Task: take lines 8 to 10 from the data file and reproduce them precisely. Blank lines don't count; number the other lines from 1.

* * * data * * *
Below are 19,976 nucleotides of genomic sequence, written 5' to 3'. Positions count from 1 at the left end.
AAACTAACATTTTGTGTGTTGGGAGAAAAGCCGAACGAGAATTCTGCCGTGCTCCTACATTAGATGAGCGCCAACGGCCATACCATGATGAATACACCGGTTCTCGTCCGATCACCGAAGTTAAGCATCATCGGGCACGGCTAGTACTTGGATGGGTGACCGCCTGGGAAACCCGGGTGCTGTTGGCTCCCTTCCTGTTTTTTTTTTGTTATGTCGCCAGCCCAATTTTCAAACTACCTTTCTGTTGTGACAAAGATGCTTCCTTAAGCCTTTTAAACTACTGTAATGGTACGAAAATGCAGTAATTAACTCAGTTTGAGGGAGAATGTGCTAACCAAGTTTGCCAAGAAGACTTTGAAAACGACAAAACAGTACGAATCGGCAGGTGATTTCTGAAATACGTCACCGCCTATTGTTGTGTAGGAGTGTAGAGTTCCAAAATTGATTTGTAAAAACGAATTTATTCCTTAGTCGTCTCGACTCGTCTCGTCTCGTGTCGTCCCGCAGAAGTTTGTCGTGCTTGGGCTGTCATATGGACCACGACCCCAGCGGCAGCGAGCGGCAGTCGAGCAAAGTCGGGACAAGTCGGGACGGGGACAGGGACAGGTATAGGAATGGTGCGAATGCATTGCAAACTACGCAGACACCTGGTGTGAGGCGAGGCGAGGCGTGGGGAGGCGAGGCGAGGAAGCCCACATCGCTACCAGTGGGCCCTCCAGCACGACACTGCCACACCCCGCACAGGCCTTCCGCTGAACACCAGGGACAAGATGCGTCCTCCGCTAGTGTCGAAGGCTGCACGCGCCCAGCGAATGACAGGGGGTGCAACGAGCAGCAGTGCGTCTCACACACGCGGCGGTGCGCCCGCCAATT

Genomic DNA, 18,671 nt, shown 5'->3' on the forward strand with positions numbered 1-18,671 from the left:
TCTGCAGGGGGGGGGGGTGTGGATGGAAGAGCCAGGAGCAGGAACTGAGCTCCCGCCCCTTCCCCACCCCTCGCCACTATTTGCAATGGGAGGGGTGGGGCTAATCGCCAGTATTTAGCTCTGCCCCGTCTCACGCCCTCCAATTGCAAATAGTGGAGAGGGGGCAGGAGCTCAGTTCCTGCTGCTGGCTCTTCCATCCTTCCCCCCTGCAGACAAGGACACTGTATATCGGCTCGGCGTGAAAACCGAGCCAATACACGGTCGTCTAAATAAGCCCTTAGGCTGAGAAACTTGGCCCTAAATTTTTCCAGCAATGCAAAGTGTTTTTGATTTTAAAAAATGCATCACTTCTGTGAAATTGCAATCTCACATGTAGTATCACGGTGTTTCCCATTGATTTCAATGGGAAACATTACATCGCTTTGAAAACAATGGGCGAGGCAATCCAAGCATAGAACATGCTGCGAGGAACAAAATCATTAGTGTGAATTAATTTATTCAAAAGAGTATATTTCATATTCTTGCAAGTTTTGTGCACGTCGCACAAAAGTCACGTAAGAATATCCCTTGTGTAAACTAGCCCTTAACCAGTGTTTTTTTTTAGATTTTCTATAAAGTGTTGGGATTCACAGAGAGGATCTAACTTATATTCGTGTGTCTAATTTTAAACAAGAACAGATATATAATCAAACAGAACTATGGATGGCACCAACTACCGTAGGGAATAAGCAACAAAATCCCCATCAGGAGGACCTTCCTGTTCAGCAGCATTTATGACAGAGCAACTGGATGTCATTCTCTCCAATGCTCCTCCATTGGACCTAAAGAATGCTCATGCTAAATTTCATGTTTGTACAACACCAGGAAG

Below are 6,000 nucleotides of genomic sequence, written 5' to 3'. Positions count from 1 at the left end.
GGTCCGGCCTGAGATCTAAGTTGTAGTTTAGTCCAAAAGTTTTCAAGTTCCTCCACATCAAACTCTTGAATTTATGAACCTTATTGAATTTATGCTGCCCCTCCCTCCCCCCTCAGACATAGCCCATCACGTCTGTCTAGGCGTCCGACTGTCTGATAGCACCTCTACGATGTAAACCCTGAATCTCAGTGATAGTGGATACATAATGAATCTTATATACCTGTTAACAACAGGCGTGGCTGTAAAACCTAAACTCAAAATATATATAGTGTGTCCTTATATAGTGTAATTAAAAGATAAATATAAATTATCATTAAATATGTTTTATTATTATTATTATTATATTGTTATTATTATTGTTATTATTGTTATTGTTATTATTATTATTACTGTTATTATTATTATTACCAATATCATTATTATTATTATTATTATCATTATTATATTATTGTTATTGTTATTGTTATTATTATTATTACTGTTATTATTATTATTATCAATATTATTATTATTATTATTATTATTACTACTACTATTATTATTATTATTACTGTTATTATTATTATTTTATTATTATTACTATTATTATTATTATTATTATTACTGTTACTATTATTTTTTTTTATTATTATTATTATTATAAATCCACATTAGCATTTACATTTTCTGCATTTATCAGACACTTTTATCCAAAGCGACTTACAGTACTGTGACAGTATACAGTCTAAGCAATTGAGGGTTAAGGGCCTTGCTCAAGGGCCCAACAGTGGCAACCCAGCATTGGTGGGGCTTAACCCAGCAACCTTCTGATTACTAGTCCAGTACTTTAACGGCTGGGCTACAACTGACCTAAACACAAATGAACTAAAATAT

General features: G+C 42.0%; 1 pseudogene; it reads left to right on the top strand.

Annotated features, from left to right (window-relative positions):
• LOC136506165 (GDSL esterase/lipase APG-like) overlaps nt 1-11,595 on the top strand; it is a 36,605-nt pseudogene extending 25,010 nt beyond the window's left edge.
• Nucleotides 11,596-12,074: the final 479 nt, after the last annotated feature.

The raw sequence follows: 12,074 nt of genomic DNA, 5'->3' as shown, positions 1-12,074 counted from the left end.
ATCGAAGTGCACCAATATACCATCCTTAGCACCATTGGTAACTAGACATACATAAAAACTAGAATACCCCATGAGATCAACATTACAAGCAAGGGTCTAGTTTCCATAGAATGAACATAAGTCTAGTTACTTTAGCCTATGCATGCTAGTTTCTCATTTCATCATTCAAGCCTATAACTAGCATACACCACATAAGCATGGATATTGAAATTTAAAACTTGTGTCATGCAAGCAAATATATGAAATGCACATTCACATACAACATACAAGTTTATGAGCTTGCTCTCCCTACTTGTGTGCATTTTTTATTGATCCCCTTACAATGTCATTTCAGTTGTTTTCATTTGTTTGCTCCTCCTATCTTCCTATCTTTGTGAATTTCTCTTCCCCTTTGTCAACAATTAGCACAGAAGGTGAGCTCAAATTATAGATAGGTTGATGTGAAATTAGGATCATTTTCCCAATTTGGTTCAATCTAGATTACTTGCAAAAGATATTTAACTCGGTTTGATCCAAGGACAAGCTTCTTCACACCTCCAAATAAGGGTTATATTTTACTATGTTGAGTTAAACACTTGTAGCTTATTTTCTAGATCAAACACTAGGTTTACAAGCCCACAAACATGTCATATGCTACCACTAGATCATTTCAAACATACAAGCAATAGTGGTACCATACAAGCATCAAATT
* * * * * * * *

Annotated features, from left to right (window-relative positions):
• LOC136506165 (GDSL esterase/lipase APG-like) overlaps nt 1-11,595 on the top strand; it is a 36,605-nt pseudogene extending 25,010 nt beyond the window's left edge.
• Nucleotides 11,596-12,074: the final 479 nt, after the last annotated feature.